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Faced with gun-toting drug smugglers, Arizona ranchers demand security at the border

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ARIVACA, Ariz. -- Just before nightfall, 73-year-old rancher Jim Chilton hikes quickly up and down the hills on his rugged cattle-grazing land south of Tucson, escorting two U.S. Border Patrol agents.

He wants to show them the disturbing discovery he made earlier in the day: a drug-smugglers' camp on his private property. Stacked together under a stand of trees are blankets, jackets, food, water, binoculars and bales of marijuana from Mexico wrapped in burlap. The smugglers, themselves, are nowhere in sight and are believed to have fled the area, which is about 10 miles north of the Mexican border.

"The druggers outrageously use my land at will," said Chilton, who frequently finds evidence of smugglers on his land -- well-worn trails, cut fences, discarded water bottles, clothing and shoes. His home has been burglarized twice and he is constantly on the lookout for armed smuggling groups while he and his employees round up cows on his remote land.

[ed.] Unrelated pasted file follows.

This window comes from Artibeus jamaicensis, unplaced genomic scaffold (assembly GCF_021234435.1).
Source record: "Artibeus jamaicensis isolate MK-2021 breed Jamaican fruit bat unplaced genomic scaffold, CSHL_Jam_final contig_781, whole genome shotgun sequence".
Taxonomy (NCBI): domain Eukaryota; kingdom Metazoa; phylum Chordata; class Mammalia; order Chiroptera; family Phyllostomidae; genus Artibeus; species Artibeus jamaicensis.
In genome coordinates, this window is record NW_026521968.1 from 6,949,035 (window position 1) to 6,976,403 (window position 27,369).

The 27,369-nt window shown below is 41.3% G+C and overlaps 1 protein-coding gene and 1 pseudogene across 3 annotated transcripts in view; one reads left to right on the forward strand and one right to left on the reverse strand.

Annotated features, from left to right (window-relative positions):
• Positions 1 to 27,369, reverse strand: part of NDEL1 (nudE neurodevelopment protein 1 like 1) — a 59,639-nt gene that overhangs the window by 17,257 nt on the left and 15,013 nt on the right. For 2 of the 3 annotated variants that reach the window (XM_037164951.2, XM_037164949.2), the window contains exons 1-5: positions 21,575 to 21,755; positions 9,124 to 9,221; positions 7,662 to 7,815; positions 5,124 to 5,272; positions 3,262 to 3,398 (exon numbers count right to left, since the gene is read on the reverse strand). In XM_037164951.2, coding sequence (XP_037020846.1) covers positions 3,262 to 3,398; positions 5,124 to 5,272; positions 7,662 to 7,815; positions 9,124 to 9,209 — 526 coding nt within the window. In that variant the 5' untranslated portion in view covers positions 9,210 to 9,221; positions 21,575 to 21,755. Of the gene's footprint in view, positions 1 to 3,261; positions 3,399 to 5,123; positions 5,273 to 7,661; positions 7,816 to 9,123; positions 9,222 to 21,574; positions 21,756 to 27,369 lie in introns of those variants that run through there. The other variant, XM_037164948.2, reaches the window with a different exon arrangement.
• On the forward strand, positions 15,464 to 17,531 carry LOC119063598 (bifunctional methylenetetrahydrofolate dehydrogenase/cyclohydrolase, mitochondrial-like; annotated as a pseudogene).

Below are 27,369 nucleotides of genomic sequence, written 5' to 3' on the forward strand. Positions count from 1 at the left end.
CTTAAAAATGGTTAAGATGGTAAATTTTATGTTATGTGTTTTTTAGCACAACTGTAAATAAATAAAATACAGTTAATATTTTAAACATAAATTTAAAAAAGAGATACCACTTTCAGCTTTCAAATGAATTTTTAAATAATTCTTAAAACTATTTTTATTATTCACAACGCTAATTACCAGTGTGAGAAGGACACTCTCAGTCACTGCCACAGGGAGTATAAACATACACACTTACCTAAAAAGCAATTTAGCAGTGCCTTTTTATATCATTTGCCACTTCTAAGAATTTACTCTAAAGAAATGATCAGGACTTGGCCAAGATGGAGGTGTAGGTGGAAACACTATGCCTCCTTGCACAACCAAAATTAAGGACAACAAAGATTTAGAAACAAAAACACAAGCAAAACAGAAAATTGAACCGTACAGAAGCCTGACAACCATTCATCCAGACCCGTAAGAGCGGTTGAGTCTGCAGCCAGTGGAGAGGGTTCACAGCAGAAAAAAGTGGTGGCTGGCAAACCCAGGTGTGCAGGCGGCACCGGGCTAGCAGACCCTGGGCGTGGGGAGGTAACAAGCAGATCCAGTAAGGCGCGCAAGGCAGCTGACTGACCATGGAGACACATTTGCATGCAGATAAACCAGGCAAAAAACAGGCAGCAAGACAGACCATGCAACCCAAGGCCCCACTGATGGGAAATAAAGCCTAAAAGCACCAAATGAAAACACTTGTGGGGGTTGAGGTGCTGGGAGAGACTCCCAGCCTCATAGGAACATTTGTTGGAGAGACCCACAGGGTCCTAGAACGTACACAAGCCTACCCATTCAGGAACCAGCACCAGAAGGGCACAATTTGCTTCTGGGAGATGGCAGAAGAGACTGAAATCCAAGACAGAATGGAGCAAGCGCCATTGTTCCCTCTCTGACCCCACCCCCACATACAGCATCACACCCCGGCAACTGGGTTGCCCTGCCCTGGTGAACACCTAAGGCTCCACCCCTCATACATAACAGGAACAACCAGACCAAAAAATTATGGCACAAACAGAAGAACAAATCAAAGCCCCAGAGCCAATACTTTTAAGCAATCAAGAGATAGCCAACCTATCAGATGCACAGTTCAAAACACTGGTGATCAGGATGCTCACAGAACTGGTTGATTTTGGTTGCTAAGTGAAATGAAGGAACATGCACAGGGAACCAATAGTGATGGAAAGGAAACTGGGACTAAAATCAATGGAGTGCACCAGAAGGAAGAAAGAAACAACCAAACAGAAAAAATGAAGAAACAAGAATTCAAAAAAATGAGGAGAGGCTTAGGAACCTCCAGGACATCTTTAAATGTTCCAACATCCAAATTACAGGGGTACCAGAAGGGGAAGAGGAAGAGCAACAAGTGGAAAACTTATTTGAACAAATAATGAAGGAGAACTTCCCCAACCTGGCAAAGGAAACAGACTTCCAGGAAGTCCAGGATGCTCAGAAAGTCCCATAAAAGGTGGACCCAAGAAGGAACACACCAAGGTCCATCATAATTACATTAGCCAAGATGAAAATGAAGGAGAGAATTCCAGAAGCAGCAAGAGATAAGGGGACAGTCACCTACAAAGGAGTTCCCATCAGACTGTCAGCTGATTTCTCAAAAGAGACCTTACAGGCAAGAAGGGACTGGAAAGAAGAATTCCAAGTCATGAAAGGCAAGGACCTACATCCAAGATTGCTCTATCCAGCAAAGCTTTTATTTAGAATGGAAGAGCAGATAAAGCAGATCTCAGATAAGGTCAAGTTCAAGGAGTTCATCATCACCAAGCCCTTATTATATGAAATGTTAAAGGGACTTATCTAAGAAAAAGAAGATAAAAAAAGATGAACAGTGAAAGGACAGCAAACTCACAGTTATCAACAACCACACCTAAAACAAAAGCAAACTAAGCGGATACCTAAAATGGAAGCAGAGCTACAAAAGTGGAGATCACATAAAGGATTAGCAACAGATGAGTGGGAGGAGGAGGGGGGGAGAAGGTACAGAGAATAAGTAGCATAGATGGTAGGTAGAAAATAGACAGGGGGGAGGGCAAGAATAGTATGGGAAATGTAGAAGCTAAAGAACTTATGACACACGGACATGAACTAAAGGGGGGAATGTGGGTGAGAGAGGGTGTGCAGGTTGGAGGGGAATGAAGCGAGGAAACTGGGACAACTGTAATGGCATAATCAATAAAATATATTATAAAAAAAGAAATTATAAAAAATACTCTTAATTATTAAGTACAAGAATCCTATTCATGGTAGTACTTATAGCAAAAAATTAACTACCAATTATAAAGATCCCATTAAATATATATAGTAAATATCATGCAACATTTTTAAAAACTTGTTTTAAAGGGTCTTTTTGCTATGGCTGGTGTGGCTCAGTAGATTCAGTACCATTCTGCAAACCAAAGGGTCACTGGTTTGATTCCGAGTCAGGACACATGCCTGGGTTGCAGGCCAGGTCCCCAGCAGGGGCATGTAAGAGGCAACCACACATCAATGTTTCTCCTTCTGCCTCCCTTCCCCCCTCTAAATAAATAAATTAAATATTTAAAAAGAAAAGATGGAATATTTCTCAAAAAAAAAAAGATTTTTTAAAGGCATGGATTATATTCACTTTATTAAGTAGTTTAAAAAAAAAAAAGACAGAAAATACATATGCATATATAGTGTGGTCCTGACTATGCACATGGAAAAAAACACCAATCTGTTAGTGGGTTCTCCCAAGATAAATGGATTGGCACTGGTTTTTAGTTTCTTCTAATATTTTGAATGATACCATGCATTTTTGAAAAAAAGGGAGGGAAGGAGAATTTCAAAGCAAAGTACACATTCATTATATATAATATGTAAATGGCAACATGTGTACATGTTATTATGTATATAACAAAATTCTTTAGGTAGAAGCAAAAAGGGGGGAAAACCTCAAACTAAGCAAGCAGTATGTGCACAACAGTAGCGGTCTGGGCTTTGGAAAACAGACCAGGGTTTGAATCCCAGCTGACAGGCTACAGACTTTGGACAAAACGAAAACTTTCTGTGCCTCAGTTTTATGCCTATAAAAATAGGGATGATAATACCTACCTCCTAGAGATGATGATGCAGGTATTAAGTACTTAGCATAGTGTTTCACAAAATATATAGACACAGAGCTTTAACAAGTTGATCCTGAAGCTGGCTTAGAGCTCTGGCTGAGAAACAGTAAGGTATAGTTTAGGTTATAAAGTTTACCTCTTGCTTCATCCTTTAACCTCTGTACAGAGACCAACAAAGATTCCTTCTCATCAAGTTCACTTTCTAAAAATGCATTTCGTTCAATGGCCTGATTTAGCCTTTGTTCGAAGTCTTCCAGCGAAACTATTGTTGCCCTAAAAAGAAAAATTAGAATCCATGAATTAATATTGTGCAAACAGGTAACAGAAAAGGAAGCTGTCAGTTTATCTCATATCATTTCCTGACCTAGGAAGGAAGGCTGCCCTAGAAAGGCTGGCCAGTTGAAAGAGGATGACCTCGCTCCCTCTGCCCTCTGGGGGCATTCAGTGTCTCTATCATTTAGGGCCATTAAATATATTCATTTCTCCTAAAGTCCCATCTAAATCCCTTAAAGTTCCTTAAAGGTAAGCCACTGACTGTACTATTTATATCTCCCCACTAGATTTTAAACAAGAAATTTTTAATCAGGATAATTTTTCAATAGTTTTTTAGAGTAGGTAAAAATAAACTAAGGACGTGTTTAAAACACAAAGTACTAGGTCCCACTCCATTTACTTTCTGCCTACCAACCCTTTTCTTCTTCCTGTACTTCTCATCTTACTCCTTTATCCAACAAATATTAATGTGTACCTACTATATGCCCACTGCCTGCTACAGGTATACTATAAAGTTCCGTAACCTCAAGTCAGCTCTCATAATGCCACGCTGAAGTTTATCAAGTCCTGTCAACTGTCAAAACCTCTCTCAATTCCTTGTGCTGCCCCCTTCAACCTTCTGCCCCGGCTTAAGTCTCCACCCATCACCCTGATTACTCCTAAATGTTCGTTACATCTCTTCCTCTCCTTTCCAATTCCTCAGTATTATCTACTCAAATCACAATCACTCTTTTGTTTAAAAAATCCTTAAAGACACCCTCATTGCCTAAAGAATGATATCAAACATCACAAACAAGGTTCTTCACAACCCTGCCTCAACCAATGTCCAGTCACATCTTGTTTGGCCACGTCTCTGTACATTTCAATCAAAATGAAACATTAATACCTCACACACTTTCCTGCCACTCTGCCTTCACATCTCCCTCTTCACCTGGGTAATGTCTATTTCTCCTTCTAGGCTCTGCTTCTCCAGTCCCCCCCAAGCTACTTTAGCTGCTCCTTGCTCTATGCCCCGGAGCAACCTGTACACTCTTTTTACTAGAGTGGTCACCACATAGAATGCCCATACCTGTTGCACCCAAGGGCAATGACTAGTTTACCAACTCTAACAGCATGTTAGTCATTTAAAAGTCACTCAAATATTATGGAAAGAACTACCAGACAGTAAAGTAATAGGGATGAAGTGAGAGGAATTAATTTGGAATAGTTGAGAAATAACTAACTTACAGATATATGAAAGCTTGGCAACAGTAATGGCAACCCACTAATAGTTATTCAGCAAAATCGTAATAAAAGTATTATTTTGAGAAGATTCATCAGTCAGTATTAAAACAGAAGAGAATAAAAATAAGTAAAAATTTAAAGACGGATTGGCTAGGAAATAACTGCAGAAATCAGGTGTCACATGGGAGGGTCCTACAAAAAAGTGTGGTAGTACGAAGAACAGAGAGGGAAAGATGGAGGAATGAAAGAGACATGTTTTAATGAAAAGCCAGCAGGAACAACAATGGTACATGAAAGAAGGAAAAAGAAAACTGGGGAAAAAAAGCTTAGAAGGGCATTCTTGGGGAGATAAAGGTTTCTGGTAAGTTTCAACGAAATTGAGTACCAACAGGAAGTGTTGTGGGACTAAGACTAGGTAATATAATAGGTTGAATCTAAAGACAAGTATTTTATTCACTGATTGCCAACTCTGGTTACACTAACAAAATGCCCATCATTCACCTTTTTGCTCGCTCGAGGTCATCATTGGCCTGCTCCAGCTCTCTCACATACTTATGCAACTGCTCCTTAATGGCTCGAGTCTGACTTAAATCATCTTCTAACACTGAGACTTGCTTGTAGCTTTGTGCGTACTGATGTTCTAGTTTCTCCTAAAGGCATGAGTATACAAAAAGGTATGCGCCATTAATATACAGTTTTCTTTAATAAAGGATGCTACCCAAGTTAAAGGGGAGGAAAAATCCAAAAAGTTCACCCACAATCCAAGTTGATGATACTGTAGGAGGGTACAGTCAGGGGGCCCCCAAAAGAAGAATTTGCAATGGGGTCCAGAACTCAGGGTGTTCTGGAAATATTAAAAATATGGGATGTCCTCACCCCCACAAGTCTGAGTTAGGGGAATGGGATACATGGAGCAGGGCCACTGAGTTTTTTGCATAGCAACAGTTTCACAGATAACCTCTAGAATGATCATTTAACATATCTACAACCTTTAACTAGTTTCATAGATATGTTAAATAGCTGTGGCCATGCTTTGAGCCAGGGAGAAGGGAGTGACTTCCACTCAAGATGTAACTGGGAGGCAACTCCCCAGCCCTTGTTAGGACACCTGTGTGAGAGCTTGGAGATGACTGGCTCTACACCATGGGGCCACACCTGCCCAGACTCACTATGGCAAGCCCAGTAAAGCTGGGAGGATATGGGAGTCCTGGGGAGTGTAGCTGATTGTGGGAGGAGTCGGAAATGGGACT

"Can you imagine riding your horse through here on your own land and running into a guy with an AK-47 and 20 or 30 guys behind him dressed in camouflage and carrying drugs?," he asked.

Like living ‘in a no-man’s land’

The land where Chilton raises his cattle covers 50,000 acres south of the small town of Arivaca, Ariz. About five miles of his property runs along the international border, where all that separates Mexico from the United States in most areas there is a four-strand barbed-wire fence. Chilton owns some of the land outright, but leases most it from the state and federal governments for cattle grazing.

Ranchers Jim and Sue Chilton in Arivaca, Ariz., say drug smugglers use their land frequently, and their home has been burglarized twice.

He and his wife, Sue Chilton, complain they feel caught in the middle between the Mexican drug and immigrant smugglers and the United States Border Patrol, which the Chiltons and other ranchers accuse of concentrating most of its patrols and checkpoints miles north of the border, far beyond where the ranchers live and work.

"It's like living in a no-man's land. The Border Patrol doesn't really protect us, they try to arrest people north of us," said Chilton. "I think the druggers should be stopped at the United States border. They shouldn't be allowed into this country. The Border Patrol should secure the border at the border."


R.I.P Spooky 2004-2015

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